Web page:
So through all of this, I am setting up my room (as we all do), planning lessons (as we all do), buying a few “homey touches” for the room (as we all do)…  and trying to keep my cool.  The kids deserve to know they will have school starting up; that their teachers are ready for them; and that the school district values their education and future enough to be sure the people who care for these children for more than 8 hours each day are given the income they deserve.  I am eager and happy to be returning to the same school for the fifth year, working with dedicated, passionate colleagues who do the best they can for their students under sometimes very difficult conditions.

Some editing for clarity on 18 August 2018.  And a quick update:  our district negotiations with certificated staff were fruitful and school will begin on time (pending union vote just before school begins).  We are, however, still waiting on a final decision for classified staff salaries!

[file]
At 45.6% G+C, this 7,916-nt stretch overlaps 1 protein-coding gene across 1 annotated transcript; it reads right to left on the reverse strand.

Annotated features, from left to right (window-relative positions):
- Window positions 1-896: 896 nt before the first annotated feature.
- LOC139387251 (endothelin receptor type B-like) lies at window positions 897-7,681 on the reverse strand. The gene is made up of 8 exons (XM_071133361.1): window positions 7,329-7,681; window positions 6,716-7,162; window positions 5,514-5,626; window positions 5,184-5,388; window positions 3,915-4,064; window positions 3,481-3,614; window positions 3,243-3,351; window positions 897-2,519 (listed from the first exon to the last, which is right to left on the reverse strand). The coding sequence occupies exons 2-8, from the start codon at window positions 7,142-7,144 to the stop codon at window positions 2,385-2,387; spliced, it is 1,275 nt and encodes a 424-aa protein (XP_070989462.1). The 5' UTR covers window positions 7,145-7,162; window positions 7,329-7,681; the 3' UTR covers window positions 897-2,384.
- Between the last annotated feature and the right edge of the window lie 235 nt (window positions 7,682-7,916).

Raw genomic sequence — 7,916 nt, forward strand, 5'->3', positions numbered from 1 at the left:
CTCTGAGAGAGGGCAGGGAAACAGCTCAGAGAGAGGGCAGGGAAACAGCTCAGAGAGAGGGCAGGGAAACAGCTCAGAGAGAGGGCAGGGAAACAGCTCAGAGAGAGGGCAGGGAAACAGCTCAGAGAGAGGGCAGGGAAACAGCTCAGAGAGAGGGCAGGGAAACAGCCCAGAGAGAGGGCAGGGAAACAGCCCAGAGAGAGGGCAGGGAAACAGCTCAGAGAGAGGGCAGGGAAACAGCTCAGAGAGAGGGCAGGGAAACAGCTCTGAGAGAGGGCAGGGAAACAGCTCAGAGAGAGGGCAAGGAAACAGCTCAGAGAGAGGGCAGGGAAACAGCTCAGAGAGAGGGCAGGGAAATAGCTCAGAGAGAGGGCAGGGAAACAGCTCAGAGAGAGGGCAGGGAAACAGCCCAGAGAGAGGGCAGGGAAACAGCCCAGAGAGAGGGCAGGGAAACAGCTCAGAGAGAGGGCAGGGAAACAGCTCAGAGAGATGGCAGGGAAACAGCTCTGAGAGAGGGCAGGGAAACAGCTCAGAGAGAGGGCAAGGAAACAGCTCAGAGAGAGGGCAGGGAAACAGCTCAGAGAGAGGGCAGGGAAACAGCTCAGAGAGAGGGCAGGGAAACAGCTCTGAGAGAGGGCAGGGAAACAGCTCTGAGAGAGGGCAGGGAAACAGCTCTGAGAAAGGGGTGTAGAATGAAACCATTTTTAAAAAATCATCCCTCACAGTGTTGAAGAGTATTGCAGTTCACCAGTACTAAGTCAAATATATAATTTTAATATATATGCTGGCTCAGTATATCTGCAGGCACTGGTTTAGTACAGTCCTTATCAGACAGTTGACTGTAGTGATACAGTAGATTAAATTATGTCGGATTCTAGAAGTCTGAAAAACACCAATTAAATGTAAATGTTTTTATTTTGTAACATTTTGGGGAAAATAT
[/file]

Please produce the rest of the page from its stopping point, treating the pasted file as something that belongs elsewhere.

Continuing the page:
Rules for Being Human (Cherie Carter-Scott)

Posted by on 28 Jun 2018 | Tagged as: 3rd Grade, children, citizenship, editorial, musings

I didn’t know the original author of these (nor apparently did the Washington State PTA in 2010). It is apparently Cherie Carter-Scott, according to the website elephantjournal.com.

These were typed on a piece of paper in a slightly altered form by my mother in 2010. The paper has soot all over it, but I found it when organizing this week and thought I would record it where others can see it and enjoy it (and I won’t lose it).

  1. You will receive a body. You may like it or hate it, but it will be yours for the entire period this time around.